Do CIPR’s involve or not involve the “pooling“, and as a corollary to that, the forfeiture of assets – particularly in the event of premature death? For example, if one was to elect a deferred life annuity to commence at age 80, what happens to that person’s money if they die at age 79?
Surely a complete understanding of the what the product contemplates is the ‘sine qua non’ before telling trustees that they should not be ‘waiting around’.
Max Lewis, Lewis Financial Group in Springwood, NSW
I absolutely commend the notion of specialisation (https://www.professionalplanner.com.au/2019/03/advice-specialisation-inevitable-fpa/), but make sure it is an appropriate level of accreditation that can’t be manipulated or copied.
I agree with Dante and hope areas like risk, retirement, aged care and SMSFs become dedicated specialties, and that people playing in these spaces have appropriate education and endorsement. I have seen some terrible cases of poor advice in the aged care space by people trying to dabble but not accredited to do so. Let’s use FASEA to tidy up our professionalism and specialisation.
Peter Donovan, Goldsworthy Investments in Upper Mount Gravatt, QLD
A well written article that articulates the investment and tax profession’s understanding of likely market reaction to the devaluation of franking returns on Australian shares (https://www.professionalplanner.com.au/2019/03/the-product-implications-of-labors-franking-credit-policy/)
A follow-up article on the likely impact of a high volume move from franking-oriented shares to unfranked and international portfolios would be helpful. If the policy will see a substantial movement of capital out of Australia it would be very damaging for our economy and likewise if it sees investor movement to real property – it could have ramifications for housing affordability.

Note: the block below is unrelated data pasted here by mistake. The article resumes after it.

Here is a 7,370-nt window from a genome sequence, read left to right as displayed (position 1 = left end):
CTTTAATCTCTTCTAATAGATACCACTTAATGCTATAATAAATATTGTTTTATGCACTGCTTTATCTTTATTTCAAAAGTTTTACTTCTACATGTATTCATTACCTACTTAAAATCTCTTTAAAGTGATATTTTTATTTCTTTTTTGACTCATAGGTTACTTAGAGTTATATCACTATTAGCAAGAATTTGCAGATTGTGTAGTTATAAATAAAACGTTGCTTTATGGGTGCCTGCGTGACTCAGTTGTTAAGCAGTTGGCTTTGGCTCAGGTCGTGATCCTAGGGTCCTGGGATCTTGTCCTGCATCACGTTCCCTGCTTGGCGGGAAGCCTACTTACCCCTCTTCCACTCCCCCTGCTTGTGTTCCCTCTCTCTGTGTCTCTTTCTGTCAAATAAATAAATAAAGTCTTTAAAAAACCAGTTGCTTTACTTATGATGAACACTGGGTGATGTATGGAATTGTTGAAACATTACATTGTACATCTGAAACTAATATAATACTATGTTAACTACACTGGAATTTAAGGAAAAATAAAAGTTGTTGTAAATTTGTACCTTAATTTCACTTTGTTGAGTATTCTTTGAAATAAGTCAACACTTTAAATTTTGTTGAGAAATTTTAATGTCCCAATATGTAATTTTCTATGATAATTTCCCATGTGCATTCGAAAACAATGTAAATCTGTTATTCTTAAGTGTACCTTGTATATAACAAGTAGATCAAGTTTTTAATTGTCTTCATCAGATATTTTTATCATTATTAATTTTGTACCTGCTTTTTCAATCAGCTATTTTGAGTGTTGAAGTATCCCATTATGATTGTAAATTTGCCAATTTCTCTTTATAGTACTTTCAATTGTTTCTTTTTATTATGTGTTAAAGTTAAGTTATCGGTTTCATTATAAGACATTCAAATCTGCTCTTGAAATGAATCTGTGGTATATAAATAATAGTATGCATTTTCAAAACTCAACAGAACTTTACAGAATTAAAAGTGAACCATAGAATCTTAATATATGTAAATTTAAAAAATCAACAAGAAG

Chris Higham, Abbotts Wealth Management in Perth, WA
I’ve read a few of these articles (https://www.professionalplanner.com.au/2019/03/in-their-own-words-understanding-the-why/) and I think they give a great insight into a client-adviser relationship. Just goes to show that both sides are human and at the core of each successful relationship is a genuine desire to give, share and support.
Looking forward to the next one.
Chintan Engineer, Diligent Financial Planning in Blackburn, VIC
JANUARY / FEBRUARY
Finally, what a great article (https://www.professionalplanner.com.au/2019/01/accountants-carve-out-request-reveals-professions-wounds/). To hear this uttered from an accountant is truly heartening but very long overdue. As a practising planner for 11 years, I have often come across the poor ethics of accountants, especially in the SMSF space, with the implementation of SMSF with no investment strategies and questionable advice supporting investments and especially property advice. Many of the ‘failings’ of advisers have in fact been accountants and they should have their own royal commission. When an accountant can give significant advice to a client verbally without any written or follow up information there is a problem in the industry.
Les Hayward, Prosperity Wealth Management in Applecross, WA
This (https://www.professionalplanner.com.au/2019/01/asics-adviser-levy-to-be-invoiced-this-week/) is why I have no option but to charge my clients an ongoing retainer fee; to help pay for the ongoing charges & raft of regulatory expenses being imposed on us by the Federal Government. FoFA has been a major cost impost on consumers, with the only result being an actual fall in the level of advice being provided. And if you have ever seen a fee being charged for doing nothing (which advisers are continually accused of), this latest annual fee from ASIC is an excellent example.
Steve Blizard, Roxburgh Securities in Guildford, WA
This article (“Accountants’ carve-out request reveals profession’s wounds”, Professional Planner Online, January 24) is a thoughtful and succinct expose of the state of play for accountants in their intersection with the provision of financial services.